About 10 percent of human-made mercury emissions into the atmosphere each year are the result of global deforestation, according to a new MIT study.

    The world’s vegetation, from the Amazon rainforest to the savannahs of sub-Saharan Africa, acts as a sink that removes the toxic pollutant from the air. However, if the current rate of deforestation remains unchanged or accelerates, the researchers estimate that net mercury emissions will keep increasing.

    “We’ve been overlooking a significant source of mercury, especially in tropical regions,” says Ari Feinberg, a former postdoc in the Institute for Data, Systems, and Society (IDSS) and lead author of the study.

    The researchers’ model shows that the Amazon rainforest plays a particularly important role as a mercury sink, contributing about 30 percent of the global land sink. Curbing Amazon deforestation could thus have a substantial impact on reducing mercury pollution.

    The team also estimates that global reforestation efforts could increase annual mercury uptake by about 5 percent. While this is significant, the researchers emphasize that reforestation alone should not be a substitute for worldwide pollution control efforts.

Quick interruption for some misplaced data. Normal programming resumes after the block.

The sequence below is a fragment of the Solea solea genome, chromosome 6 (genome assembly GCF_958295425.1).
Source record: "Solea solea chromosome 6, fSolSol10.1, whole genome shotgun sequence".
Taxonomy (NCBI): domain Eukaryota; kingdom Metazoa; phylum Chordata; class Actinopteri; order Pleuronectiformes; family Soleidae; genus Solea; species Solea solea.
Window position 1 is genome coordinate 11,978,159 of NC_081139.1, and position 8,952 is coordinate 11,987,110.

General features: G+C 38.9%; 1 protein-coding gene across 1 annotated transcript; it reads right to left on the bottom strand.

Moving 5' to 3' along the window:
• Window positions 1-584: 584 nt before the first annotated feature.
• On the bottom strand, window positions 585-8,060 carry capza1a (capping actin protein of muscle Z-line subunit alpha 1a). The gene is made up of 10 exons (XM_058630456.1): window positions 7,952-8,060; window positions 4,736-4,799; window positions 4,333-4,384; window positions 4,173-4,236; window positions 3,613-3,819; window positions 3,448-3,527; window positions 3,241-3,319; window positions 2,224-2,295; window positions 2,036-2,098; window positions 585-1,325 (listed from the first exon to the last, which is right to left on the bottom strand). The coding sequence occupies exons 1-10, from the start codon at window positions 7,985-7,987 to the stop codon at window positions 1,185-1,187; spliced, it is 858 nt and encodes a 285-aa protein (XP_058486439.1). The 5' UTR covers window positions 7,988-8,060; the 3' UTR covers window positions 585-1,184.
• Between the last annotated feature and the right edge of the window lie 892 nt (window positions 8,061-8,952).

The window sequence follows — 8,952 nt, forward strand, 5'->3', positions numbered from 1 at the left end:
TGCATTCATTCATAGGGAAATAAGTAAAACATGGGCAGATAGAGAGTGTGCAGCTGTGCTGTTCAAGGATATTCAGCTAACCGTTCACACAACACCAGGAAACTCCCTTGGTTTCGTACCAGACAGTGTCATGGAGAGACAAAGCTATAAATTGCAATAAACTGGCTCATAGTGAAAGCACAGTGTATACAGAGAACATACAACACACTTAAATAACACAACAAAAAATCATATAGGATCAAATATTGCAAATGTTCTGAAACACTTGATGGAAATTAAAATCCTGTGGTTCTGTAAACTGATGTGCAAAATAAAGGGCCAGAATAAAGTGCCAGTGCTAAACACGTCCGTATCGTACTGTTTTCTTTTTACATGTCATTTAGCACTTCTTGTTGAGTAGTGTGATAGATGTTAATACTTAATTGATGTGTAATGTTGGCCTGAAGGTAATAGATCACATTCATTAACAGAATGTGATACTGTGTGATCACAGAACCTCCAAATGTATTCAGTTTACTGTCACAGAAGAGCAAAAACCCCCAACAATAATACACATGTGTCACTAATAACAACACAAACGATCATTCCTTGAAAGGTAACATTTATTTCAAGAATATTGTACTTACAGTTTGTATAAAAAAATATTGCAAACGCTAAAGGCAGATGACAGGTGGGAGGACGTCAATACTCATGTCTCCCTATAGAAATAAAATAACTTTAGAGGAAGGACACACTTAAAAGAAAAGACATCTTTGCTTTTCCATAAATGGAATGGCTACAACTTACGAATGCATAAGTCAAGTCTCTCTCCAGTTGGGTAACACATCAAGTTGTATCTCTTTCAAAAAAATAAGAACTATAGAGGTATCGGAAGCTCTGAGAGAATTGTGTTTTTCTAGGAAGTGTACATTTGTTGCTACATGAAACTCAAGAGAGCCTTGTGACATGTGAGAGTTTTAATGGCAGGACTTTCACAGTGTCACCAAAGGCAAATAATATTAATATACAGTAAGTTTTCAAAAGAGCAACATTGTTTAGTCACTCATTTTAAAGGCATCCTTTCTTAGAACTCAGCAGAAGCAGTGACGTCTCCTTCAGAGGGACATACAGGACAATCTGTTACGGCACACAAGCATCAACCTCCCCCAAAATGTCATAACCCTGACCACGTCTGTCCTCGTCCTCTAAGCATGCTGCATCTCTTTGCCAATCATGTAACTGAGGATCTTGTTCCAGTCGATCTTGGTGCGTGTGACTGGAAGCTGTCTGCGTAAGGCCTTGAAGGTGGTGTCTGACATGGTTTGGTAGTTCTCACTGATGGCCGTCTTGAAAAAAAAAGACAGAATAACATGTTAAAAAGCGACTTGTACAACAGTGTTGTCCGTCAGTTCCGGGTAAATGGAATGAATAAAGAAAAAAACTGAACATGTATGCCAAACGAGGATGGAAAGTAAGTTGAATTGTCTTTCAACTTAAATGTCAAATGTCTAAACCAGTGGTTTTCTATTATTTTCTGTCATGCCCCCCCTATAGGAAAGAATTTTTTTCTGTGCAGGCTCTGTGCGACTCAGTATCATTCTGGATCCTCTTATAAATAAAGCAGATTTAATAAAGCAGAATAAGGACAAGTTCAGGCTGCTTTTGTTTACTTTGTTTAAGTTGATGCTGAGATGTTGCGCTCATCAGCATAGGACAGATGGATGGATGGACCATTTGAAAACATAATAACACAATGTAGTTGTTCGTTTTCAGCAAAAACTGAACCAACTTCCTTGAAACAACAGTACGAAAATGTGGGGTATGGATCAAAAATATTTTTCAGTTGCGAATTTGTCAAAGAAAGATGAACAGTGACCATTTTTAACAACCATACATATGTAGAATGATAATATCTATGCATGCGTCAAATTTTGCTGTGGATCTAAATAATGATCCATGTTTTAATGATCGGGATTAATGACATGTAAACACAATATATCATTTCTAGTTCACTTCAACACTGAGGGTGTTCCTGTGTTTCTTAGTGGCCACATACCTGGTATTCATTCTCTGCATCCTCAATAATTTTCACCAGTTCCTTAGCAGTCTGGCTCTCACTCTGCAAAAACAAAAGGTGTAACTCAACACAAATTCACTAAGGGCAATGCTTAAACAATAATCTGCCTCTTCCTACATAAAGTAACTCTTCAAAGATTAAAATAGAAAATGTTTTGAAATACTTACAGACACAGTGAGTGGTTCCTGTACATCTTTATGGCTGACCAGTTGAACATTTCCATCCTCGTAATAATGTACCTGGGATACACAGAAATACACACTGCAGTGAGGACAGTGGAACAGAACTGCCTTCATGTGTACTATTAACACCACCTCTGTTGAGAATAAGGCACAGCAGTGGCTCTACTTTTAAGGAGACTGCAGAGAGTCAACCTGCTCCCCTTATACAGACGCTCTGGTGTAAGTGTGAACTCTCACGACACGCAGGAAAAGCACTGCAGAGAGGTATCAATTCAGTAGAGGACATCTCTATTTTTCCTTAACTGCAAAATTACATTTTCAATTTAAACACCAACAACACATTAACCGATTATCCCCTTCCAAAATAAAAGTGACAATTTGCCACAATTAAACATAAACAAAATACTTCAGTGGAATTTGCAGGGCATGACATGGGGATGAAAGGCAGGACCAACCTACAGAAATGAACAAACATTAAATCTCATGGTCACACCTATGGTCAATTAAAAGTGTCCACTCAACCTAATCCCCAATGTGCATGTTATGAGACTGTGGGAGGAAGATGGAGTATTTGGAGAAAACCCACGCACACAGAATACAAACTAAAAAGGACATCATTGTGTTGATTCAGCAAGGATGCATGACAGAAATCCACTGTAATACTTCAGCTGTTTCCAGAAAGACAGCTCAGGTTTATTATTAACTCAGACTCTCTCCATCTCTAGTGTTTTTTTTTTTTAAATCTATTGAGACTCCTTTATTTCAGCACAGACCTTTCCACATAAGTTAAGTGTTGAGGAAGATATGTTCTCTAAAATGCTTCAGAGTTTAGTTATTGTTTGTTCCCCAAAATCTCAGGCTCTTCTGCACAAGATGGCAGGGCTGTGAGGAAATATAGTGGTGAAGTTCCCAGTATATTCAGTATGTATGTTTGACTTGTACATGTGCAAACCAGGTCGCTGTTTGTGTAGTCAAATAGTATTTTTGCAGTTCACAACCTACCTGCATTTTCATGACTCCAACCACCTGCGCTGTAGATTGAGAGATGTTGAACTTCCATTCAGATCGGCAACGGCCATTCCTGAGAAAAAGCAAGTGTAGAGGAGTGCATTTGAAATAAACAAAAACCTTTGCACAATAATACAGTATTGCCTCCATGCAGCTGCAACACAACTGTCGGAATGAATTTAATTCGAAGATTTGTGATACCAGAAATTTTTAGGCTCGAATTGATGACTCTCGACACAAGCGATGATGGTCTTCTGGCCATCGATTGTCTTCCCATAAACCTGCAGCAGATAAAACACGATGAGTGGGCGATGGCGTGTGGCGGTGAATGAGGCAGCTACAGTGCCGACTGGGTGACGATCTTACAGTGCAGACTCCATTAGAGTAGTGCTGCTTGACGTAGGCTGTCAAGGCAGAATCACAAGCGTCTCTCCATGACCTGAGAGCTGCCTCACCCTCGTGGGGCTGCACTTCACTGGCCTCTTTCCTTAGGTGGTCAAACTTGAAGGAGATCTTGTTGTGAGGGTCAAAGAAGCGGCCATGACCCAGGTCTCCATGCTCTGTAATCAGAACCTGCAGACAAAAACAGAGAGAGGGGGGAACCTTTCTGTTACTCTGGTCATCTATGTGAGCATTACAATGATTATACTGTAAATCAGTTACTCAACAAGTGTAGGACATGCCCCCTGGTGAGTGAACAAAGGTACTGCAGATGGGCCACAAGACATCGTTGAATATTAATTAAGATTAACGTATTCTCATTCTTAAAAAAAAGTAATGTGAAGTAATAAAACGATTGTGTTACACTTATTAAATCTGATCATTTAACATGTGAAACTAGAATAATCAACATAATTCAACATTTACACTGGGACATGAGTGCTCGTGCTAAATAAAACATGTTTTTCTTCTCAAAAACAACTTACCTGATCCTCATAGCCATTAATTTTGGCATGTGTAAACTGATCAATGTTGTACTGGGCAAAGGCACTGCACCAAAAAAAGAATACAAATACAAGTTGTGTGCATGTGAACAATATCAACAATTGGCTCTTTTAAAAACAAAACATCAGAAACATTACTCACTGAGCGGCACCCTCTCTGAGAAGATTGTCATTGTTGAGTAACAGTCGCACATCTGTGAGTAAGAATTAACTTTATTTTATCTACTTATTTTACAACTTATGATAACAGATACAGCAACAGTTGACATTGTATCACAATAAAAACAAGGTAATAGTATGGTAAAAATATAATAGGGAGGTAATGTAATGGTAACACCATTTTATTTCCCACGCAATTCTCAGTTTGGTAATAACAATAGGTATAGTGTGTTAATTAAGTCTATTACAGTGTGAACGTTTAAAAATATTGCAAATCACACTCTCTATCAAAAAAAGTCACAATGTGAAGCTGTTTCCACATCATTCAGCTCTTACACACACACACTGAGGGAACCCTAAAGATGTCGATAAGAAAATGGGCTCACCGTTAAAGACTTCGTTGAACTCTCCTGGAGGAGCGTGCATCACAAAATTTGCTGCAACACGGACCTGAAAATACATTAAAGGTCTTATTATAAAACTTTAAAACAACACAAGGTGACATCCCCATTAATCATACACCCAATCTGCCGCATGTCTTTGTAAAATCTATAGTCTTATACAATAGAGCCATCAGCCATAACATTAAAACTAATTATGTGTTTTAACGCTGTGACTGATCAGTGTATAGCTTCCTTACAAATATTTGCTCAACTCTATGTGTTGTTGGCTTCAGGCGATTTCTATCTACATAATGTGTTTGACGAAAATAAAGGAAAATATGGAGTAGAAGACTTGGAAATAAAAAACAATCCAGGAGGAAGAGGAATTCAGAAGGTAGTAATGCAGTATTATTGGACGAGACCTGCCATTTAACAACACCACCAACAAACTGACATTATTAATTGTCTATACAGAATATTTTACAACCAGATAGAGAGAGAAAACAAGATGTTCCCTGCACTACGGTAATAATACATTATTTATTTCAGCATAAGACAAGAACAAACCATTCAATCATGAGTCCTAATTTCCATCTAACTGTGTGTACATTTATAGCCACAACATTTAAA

“Countries have put a lot of effort into reducing mercury emissions, especially northern industrialized countries, and for very good reason. But 10 percent of the global anthropogenic source is substantial, and there is a potential for that to be even greater in the future. [Addressing these deforestation-related emissions] needs to be part of the solution,” says senior author Noelle Selin, a professor in IDSS and MIT’s Department of Earth, Atmospheric and Planetary Sciences.

    Feinberg and Selin are joined on the paper by co-authors Martin Jiskra, a former Swiss National Science Foundation Ambizione Fellow at the University of Basel; Pasquale Borrelli, a professor at Roma Tre University in Italy; and Jagannath Biswakarma, a postdoc at the Swiss Federal Institute of Aquatic Science and Technology. The paper appears today in Environmental Science and Technology.

    Modeling mercury

    Over the past few decades, scientists have generally focused on studying deforestation as a source of global carbon dioxide emissions. Mercury, a trace element, hasn’t received the same attention, partly because the terrestrial biosphere’s role in the global mercury cycle has only recently been better quantified.